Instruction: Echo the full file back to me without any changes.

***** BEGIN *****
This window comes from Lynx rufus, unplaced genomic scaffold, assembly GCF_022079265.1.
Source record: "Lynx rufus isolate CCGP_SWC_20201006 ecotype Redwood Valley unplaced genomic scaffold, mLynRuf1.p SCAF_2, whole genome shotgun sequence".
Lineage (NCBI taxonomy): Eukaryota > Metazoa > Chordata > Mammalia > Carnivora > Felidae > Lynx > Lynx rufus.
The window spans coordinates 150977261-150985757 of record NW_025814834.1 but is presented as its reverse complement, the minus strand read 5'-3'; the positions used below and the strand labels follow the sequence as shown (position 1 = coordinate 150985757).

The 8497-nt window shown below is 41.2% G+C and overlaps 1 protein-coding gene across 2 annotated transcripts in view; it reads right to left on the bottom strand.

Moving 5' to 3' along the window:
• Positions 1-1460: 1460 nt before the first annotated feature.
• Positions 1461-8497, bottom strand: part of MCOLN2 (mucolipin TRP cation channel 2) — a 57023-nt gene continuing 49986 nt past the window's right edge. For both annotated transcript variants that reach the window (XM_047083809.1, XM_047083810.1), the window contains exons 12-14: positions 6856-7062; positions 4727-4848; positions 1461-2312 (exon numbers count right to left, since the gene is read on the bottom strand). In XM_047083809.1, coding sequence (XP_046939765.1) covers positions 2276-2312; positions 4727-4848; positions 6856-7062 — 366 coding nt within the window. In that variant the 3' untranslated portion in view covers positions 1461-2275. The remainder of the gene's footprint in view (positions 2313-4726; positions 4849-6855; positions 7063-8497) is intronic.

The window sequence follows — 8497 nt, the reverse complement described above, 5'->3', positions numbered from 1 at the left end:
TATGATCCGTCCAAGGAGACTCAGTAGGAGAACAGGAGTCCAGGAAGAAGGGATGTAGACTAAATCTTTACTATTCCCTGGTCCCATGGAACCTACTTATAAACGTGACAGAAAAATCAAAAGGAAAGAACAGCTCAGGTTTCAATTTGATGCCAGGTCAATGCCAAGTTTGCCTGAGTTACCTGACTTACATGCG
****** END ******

This window comes from Lynx rufus, unplaced genomic scaffold, assembly GCF_022079265.1.
Source record: "Lynx rufus isolate CCGP_SWC_20201006 ecotype Redwood Valley unplaced genomic scaffold, mLynRuf1.p SCAF_2, whole genome shotgun sequence".
Lineage (NCBI taxonomy): Eukaryota > Metazoa > Chordata > Mammalia > Carnivora > Felidae > Lynx > Lynx rufus.
The window spans coordinates 150977261-150985757 of record NW_025814834.1 but is presented as its reverse complement, the minus strand read 5'-3'; the positions used below and the strand labels follow the sequence as shown (position 1 = coordinate 150985757).

The 8497-nt window shown below is 41.2% G+C and overlaps 1 protein-coding gene across 2 annotated transcripts in view; it reads right to left on the bottom strand.

Moving 5' to 3' along the window:
• Positions 1-1460: 1460 nt before the first annotated feature.
• Positions 1461-8497, bottom strand: part of MCOLN2 (mucolipin TRP cation channel 2) — a 57023-nt gene continuing 49986 nt past the window's right edge. For both annotated transcript variants that reach the window (XM_047083809.1, XM_047083810.1), the window contains exons 12-14: positions 6856-7062; positions 4727-4848; positions 1461-2312 (exon numbers count right to left, since the gene is read on the bottom strand). In XM_047083809.1, coding sequence (XP_046939765.1) covers positions 2276-2312; positions 4727-4848; positions 6856-7062 — 366 coding nt within the window. In that variant the 3' untranslated portion in view covers positions 1461-2275. The remainder of the gene's footprint in view (positions 2313-4726; positions 4849-6855; positions 7063-8497) is intronic.

The window sequence follows — 8497 nt, the reverse complement described above, 5'->3', positions numbered from 1 at the left end:
TATGATCCGTCCAAGGAGACTCAGTAGGAGAACAGGAGTCCAGGAAGAAGGGATGTAGACTAAATCTTTACTATTCCCTGGTCCCATGGAACCTACTTATAAACGTGACAGAAAAATCAAAAGGAAAGAACAGCTCAGGTTTCAATTTGATGCCAGGTCAATGCCAAGTTTGCCTGAGTTACCTGACTTACATGCG